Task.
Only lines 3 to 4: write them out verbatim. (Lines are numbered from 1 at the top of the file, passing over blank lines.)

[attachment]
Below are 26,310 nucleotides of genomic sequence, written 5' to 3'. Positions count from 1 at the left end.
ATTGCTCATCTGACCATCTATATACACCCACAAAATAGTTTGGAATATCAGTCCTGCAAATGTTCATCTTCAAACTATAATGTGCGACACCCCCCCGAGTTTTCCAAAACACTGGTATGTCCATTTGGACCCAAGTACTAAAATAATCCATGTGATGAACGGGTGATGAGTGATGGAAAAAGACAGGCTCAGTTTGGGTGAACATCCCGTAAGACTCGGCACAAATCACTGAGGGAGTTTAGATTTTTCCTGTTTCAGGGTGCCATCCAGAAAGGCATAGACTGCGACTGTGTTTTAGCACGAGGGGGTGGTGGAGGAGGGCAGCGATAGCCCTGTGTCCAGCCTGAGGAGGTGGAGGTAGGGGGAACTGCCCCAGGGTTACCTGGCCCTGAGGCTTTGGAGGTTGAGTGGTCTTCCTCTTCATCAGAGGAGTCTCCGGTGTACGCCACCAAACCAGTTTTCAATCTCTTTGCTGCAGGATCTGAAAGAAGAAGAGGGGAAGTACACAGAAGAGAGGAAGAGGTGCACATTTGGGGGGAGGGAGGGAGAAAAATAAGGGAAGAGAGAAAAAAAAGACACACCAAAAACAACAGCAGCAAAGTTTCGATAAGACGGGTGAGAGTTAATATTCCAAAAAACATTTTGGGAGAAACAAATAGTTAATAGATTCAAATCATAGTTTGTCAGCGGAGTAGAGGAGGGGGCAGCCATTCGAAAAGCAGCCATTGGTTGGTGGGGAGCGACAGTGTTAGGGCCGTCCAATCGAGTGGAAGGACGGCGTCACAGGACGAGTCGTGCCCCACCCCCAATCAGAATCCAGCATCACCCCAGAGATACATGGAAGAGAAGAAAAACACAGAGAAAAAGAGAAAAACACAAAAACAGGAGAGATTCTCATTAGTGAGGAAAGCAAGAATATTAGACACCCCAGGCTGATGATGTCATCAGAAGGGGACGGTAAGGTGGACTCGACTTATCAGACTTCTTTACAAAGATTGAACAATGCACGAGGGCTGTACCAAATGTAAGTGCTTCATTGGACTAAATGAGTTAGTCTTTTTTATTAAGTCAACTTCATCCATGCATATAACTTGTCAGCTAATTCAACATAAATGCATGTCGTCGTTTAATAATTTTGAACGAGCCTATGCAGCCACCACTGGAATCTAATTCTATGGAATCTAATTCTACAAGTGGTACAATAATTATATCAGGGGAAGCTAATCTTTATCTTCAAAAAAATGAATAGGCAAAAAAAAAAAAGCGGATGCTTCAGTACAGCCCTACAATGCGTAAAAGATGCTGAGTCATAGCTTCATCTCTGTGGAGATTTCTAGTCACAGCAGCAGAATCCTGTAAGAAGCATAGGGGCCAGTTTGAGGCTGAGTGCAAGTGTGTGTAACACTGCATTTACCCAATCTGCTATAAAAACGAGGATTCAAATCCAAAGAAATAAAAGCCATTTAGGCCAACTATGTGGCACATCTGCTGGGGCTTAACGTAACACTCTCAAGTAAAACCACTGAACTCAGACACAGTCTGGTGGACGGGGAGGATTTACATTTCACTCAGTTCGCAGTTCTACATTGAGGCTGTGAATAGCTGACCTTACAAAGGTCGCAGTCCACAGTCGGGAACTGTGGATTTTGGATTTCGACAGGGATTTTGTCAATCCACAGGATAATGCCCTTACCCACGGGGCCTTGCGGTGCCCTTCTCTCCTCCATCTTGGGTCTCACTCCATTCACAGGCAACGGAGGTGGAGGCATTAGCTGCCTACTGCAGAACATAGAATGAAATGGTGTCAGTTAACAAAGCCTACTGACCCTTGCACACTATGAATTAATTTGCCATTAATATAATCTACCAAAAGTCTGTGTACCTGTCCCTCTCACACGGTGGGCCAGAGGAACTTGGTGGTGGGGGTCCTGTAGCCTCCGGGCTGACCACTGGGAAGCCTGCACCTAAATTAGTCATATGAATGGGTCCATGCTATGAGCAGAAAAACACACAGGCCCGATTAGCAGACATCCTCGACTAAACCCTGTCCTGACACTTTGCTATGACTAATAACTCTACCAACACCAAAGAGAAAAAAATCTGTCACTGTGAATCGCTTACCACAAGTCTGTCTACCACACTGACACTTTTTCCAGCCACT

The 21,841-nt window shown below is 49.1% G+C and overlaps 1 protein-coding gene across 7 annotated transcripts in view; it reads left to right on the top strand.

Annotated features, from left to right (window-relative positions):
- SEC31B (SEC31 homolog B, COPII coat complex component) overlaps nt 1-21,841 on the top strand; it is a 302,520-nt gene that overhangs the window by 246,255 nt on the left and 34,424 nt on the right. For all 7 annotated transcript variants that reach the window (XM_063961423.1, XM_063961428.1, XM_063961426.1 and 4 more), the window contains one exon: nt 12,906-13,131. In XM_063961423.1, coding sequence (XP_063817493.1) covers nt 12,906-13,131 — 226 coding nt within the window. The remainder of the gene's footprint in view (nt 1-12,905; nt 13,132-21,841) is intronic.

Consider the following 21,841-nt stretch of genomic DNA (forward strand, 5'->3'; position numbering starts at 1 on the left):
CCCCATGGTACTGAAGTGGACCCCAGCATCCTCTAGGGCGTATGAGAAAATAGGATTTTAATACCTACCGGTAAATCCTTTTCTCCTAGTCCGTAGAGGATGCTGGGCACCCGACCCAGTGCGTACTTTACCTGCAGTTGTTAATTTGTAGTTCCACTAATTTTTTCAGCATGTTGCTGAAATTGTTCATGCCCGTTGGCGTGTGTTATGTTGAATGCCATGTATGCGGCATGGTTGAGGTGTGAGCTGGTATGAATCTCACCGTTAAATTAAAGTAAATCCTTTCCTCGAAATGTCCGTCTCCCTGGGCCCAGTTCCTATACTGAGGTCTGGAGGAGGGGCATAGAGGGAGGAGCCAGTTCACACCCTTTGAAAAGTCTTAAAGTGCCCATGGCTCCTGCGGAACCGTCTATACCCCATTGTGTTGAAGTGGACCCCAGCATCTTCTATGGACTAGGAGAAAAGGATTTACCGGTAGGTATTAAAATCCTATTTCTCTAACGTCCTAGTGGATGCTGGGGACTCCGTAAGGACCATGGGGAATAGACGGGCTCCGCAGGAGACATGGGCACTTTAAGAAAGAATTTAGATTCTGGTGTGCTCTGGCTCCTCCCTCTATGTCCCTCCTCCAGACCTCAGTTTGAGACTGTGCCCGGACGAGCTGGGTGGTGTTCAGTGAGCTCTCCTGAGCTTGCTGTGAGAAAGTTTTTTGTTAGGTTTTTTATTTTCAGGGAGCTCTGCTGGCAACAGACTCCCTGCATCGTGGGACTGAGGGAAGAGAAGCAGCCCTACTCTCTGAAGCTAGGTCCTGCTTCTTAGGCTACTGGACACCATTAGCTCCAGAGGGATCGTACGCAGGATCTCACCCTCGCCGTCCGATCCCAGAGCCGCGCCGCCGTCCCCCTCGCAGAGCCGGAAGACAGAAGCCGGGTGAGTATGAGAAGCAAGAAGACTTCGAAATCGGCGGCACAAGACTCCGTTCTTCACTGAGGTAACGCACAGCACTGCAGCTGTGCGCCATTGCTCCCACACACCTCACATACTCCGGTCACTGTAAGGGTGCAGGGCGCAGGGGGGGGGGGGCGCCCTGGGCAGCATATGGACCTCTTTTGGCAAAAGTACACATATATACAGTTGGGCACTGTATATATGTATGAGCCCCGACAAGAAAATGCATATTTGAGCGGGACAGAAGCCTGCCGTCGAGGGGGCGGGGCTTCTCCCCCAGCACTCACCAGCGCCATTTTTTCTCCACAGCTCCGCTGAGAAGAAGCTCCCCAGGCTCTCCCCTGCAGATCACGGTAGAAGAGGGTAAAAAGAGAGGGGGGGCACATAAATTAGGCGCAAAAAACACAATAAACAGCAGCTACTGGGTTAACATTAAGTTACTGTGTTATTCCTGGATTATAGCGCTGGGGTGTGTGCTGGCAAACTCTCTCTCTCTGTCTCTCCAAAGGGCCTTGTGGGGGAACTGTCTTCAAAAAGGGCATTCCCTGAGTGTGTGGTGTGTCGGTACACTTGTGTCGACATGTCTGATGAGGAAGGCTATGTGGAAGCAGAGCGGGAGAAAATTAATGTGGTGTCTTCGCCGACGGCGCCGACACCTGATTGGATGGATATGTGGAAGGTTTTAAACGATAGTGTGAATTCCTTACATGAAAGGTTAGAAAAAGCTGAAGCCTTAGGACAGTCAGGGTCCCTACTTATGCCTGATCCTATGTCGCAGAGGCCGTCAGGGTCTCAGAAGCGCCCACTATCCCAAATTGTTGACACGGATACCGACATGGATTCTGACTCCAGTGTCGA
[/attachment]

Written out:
The 21,841-nt window shown below is 49.1% G+C and overlaps 1 protein-coding gene across 7 annotated transcripts in view; it reads left to right on the top strand.

Annotated features, from left to right (window-relative positions):